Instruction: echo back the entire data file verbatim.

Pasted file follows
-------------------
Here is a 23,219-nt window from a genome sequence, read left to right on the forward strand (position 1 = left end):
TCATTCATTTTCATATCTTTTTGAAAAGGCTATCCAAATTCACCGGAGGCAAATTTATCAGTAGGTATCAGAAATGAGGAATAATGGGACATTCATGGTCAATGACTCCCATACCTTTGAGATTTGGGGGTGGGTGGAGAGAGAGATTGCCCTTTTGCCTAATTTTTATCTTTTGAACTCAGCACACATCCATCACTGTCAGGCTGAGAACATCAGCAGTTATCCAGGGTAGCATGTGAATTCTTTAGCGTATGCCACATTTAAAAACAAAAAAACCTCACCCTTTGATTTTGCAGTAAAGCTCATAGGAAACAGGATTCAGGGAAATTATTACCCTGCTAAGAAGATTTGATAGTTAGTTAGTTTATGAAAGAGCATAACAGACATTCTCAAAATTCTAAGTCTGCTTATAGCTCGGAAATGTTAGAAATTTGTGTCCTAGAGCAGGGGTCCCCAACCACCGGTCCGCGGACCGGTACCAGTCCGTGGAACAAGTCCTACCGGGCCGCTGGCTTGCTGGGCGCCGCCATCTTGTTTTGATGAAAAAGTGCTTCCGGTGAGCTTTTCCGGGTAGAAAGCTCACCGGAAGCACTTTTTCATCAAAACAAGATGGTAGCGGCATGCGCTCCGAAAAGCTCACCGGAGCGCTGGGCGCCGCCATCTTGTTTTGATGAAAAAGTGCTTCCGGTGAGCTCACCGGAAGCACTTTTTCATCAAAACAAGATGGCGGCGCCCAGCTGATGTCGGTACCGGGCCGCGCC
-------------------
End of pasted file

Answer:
Here is a 23,219-nt window from a genome sequence, read left to right on the forward strand (position 1 = left end):
TCATTCATTTTCATATCTTTTTGAAAAGGCTATCCAAATTCACCGGAGGCAAATTTATCAGTAGGTATCAGAAATGAGGAATAATGGGACATTCATGGTCAATGACTCCCATACCTTTGAGATTTGGGGGTGGGTGGAGAGAGAGATTGCCCTTTTGCCTAATTTTTATCTTTTGAACTCAGCACACATCCATCACTGTCAGGCTGAGAACATCAGCAGTTATCCAGGGTAGCATGTGAATTCTTTAGCGTATGCCACATTTAAAAACAAAAAAACCTCACCCTTTGATTTTGCAGTAAAGCTCATAGGAAACAGGATTCAGGGAAATTATTACCCTGCTAAGAAGATTTGATAGTTAGTTAGTTTATGAAAGAGCATAACAGACATTCTCAAAATTCTAAGTCTGCTTATAGCTCGGAAATGTTAGAAATTTGTGTCCTAGAGCAGGGGTCCCCAACCACCGGTCCGCGGACCGGTACCAGTCCGTGGAACAAGTCCTACCGGGCCGCTGGCTTGCTGGGCGCCGCCATCTTGTTTTGATGAAAAAGTGCTTCCGGTGAGCTTTTCCGGGTAGAAAGCTCACCGGAAGCACTTTTTCATCAAAACAAGATGGTAGCGGCATGCGCTCCGAAAAGCTCACCGGAGCGCTGGGCGCCGCCATCTTGTTTTGATGAAAAAGTGCTTCCGGTGAGCTCACCGGAAGCACTTTTTCATCAAAACAAGATGGCGGCGCCCAGCTGATGTCGGTACCGGGCCGCGCC